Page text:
Saturday, October 11, 2008

How constitutional is your constitution?

Share |
Ever wondered how fair governments are? Is it lone individuals, or is there something fundamentally wrong with the way government’s are organised. In the UK yesterday, the Chancellor of the Exchequer Alistair Darling ordered that all assets held in Britain by a troubled Icelandic bank be seized in order to protect the interests of British depositors with funds in the Iceland bank. There are several problems with this:

1. He used anti-terrorism legislation in order to seize the assets
2. He effectively placed Britain’s interests above those of bank depositors in general.

This was a gross misuse of authority for several reasons:
1. British banks which loaned funds to the Icelandic bank are more culpable for the Iceland bank failure than any depositors
2. British depositors should rank equally with all other depositors
3. The Chancellor is over-extending himself on this issue, using powers he does not have. It’s a total misuse of power. There is no element of terrorism, and it highlights the danger of countries enacting legislation in times of emergency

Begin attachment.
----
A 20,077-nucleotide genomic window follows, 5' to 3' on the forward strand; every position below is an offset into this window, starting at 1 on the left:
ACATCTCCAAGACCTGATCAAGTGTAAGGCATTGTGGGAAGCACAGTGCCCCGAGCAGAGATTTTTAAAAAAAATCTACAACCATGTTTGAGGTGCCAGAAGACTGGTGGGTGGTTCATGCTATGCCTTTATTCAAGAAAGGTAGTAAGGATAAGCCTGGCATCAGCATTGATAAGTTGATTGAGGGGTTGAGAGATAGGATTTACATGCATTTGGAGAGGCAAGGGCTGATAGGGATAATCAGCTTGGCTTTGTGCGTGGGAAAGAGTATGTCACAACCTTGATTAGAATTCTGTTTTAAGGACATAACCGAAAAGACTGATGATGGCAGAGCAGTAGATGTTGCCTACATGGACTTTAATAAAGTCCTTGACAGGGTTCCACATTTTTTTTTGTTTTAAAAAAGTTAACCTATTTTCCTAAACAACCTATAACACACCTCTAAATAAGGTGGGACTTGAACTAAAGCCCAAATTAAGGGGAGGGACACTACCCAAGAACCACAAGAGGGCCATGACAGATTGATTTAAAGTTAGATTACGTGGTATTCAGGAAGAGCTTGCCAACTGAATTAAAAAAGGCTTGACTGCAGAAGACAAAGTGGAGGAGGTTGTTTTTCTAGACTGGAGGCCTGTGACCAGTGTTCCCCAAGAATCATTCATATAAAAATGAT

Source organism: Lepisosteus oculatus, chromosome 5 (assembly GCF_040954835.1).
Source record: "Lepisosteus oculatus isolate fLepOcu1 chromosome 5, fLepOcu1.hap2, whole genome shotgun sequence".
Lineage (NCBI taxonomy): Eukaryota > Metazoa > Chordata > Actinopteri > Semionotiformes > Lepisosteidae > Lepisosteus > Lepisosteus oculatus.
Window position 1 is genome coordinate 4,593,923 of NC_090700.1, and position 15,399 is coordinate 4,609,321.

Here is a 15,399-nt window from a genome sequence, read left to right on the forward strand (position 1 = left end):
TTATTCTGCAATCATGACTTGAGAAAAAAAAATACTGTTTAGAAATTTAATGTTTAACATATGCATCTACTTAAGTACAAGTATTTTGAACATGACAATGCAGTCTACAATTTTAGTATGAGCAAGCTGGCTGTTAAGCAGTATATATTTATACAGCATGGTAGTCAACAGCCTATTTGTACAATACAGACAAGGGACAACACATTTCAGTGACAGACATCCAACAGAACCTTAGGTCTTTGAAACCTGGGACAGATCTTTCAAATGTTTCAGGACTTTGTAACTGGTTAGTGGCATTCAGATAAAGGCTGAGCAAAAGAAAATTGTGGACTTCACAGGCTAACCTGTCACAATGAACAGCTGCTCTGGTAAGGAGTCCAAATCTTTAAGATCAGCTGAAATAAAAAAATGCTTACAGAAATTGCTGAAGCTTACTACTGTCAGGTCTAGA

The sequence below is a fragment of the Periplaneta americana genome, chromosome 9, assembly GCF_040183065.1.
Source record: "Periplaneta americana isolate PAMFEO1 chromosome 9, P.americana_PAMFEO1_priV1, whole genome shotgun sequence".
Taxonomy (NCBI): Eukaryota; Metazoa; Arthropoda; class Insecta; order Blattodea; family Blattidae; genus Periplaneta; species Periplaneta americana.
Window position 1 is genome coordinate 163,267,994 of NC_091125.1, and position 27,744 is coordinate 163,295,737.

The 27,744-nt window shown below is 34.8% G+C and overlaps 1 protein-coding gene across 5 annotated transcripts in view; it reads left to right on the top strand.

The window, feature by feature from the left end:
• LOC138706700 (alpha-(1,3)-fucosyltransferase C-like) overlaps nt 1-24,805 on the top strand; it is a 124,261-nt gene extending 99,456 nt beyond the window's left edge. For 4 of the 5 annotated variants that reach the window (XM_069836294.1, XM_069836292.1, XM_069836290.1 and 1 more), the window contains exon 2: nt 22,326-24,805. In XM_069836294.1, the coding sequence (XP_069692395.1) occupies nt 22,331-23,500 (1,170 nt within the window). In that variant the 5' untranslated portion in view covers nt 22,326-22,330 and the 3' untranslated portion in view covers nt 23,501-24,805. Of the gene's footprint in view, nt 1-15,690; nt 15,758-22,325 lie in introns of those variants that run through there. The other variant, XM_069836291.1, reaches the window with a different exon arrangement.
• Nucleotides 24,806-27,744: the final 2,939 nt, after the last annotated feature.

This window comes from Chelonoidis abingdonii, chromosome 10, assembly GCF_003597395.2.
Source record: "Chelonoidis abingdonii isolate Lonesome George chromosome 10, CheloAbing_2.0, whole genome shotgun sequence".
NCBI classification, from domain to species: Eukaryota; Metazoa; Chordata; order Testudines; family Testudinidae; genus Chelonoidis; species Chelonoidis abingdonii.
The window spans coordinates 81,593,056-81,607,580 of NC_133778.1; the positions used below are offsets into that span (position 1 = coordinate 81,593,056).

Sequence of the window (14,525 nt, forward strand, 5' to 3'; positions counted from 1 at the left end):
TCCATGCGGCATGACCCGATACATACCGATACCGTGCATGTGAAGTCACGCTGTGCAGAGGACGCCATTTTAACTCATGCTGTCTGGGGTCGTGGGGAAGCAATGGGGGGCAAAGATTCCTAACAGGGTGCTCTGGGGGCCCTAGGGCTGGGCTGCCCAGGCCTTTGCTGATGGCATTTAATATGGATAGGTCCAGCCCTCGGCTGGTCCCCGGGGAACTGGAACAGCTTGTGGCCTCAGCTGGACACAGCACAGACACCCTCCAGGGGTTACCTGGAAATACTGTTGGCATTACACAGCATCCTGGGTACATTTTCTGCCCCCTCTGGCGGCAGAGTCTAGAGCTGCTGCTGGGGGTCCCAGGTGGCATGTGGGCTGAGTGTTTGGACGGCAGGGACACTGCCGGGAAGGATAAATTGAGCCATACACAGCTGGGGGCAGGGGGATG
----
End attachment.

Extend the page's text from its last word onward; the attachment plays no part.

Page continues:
4. The capacity of governments to act this way highlights the dangers of arbitrary rule, and undermines the credibility of the justice system

We need to draw a distinction between the two elements of the justice system. There is the part of the justice system concerned with common land, which is basically logical. Then there is the enacted laws which are approved by parliament. It is these laws which cause all the grief because they are arbitrary. It matters little whether they are created for the purpose intended, misused or serving the interests of the country, they are immoral. The parliament of each country needs to be abolished and a few framework needs to be established on a similar framework to common law – a framework based on reason. Reason permits no contradictions or arbitrary actions as we have seen evidenced today. Such actions reflects flaws in Western constitutions. It is not so much a loophole in the law as an illogical legal structure inherent in the constitutions of all Western governments, which are for the most part based on the UK model of governance. There will come a time when others will question this model – just as I have been doing. Mind you, I could be labelled a terrorist in a number of countries for questioning the validity of the constitution. Need I say more! Reason has been quashed by coercion. Well....not quite.
Andrew Sheldon

ConvinceMe.Net - Anyone up for a debate?